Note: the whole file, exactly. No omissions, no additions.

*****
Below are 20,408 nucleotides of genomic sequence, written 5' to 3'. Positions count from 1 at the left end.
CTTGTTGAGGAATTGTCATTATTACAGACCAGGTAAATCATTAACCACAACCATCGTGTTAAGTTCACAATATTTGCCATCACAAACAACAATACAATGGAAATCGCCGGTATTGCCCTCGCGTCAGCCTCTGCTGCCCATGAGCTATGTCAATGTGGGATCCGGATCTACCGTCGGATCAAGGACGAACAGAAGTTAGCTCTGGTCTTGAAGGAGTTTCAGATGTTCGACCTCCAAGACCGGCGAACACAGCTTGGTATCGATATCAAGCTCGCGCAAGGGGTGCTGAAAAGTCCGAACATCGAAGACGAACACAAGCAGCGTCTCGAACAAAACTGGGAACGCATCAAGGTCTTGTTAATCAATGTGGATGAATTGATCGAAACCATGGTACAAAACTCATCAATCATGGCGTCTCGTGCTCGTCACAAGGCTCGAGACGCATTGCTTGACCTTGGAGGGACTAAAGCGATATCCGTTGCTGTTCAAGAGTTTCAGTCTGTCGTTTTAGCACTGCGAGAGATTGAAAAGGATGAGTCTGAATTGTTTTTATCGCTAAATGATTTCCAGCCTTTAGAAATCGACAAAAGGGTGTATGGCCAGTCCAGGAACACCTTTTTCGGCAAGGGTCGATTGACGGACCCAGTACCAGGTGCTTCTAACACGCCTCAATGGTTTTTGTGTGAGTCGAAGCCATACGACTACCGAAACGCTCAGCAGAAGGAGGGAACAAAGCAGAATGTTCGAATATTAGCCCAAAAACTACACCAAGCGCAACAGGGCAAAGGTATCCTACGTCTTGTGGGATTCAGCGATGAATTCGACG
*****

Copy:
Below are 20,408 nucleotides of genomic sequence, written 5' to 3'. Positions count from 1 at the left end.
CTTGTTGAGGAATTGTCATTATTACAGACCAGGTAAATCATTAACCACAACCATCGTGTTAAGTTCACAATATTTGCCATCACAAACAACAATACAATGGAAATCGCCGGTATTGCCCTCGCGTCAGCCTCTGCTGCCCATGAGCTATGTCAATGTGGGATCCGGATCTACCGTCGGATCAAGGACGAACAGAAGTTAGCTCTGGTCTTGAAGGAGTTTCAGATGTTCGACCTCCAAGACCGGCGAACACAGCTTGGTATCGATATCAAGCTCGCGCAAGGGGTGCTGAAAAGTCCGAACATCGAAGACGAACACAAGCAGCGTCTCGAACAAAACTGGGAACGCATCAAGGTCTTGTTAATCAATGTGGATGAATTGATCGAAACCATGGTACAAAACTCATCAATCATGGCGTCTCGTGCTCGTCACAAGGCTCGAGACGCATTGCTTGACCTTGGAGGGACTAAAGCGATATCCGTTGCTGTTCAAGAGTTTCAGTCTGTCGTTTTAGCACTGCGAGAGATTGAAAAGGATGAGTCTGAATTGTTTTTATCGCTAAATGATTTCCAGCCTTTAGAAATCGACAAAAGGGTGTATGGCCAGTCCAGGAACACCTTTTTCGGCAAGGGTCGATTGACGGACCCAGTACCAGGTGCTTCTAACACGCCTCAATGGTTTTTGTGTGAGTCGAAGCCATACGACTACCGAAACGCTCAGCAGAAGGAGGGAACAAAGCAGAATGTTCGAATATTAGCCCAAAAACTACACCAAGCGCAACAGGGCAAAGGTATCCTACGTCTTGTGGGATTCAGCGATGAATTCGACG